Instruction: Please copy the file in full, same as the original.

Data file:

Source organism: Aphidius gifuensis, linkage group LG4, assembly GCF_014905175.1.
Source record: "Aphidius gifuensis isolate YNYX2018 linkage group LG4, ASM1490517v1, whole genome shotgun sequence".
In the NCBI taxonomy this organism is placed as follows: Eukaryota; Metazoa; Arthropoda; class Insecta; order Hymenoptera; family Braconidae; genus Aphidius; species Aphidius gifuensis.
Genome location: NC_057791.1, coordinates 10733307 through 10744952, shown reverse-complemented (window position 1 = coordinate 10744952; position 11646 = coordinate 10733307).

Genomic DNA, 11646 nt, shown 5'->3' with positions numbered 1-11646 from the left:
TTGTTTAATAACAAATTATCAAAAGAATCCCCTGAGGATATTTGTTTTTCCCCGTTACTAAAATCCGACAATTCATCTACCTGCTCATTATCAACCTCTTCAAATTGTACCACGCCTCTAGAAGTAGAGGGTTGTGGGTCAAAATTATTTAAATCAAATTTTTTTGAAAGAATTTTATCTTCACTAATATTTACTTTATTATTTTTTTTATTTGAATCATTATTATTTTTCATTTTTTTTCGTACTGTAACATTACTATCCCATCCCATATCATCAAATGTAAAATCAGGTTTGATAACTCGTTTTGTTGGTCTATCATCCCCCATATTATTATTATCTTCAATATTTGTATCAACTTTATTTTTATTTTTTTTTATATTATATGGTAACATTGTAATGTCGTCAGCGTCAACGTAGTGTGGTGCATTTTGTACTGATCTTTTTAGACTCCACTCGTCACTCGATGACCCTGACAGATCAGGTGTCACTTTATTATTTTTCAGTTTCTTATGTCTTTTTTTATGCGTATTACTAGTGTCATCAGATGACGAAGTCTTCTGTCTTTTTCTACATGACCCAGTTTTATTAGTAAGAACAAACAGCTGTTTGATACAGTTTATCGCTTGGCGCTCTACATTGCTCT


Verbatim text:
Source organism: Aphidius gifuensis, linkage group LG4, assembly GCF_014905175.1.
Source record: "Aphidius gifuensis isolate YNYX2018 linkage group LG4, ASM1490517v1, whole genome shotgun sequence".
In the NCBI taxonomy this organism is placed as follows: Eukaryota; Metazoa; Arthropoda; class Insecta; order Hymenoptera; family Braconidae; genus Aphidius; species Aphidius gifuensis.
Genome location: NC_057791.1, coordinates 10733307 through 10744952, shown reverse-complemented (window position 1 = coordinate 10744952; position 11646 = coordinate 10733307).

Genomic DNA, 11646 nt, shown 5'->3' with positions numbered 1-11646 from the left:
TTGTTTAATAACAAATTATCAAAAGAATCCCCTGAGGATATTTGTTTTTCCCCGTTACTAAAATCCGACAATTCATCTACCTGCTCATTATCAACCTCTTCAAATTGTACCACGCCTCTAGAAGTAGAGGGTTGTGGGTCAAAATTATTTAAATCAAATTTTTTTGAAAGAATTTTATCTTCACTAATATTTACTTTATTATTTTTTTTATTTGAATCATTATTATTTTTCATTTTTTTTCGTACTGTAACATTACTATCCCATCCCATATCATCAAATGTAAAATCAGGTTTGATAACTCGTTTTGTTGGTCTATCATCCCCCATATTATTATTATCTTCAATATTTGTATCAACTTTATTTTTATTTTTTTTTATATTATATGGTAACATTGTAATGTCGTCAGCGTCAACGTAGTGTGGTGCATTTTGTACTGATCTTTTTAGACTCCACTCGTCACTCGATGACCCTGACAGATCAGGTGTCACTTTATTATTTTTCAGTTTCTTATGTCTTTTTTTATGCGTATTACTAGTGTCATCAGATGACGAAGTCTTCTGTCTTTTTCTACATGACCCAGTTTTATTAGTAAGAACAAACAGCTGTTTGATACAGTTTATCGCTTGGCGCTCTACATTGCTCT